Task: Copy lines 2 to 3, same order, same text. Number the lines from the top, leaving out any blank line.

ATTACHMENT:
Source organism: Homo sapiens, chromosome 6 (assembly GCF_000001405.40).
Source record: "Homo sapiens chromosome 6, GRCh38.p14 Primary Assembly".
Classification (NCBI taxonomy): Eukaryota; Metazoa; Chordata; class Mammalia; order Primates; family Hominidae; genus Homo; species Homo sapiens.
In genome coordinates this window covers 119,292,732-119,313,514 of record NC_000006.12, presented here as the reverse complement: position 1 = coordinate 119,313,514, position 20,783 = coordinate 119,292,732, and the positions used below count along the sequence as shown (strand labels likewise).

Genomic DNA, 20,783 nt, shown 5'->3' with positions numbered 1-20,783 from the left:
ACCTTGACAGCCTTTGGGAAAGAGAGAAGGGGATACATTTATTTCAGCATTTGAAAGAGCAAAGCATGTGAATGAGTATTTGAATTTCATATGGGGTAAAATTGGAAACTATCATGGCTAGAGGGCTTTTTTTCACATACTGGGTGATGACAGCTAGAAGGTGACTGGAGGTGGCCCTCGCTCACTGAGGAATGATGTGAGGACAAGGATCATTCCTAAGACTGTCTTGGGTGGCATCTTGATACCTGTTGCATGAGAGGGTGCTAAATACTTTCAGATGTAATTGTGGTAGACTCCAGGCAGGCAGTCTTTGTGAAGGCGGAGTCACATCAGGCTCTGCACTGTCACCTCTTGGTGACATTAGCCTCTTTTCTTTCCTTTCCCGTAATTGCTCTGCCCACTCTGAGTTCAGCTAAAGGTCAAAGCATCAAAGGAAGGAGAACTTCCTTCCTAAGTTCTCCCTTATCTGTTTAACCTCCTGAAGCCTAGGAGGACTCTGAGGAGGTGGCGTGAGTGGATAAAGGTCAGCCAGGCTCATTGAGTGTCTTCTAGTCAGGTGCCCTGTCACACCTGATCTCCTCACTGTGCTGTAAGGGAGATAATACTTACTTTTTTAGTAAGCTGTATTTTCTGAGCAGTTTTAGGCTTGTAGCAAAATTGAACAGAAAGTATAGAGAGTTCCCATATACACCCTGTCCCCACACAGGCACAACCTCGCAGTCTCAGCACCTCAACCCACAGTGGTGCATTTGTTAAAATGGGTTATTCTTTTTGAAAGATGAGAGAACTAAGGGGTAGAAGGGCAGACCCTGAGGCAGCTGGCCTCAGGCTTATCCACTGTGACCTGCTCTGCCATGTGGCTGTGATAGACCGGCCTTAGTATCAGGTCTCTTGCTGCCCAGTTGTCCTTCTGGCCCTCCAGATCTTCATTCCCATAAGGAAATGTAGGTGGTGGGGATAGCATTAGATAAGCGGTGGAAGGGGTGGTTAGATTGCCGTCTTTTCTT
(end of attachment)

Source record: "Homo sapiens chromosome 6, GRCh38.p14 Primary Assembly".
Classification (NCBI taxonomy): Eukaryota; Metazoa; Chordata; class Mammalia; order Primates; family Hominidae; genus Homo; species Homo sapiens.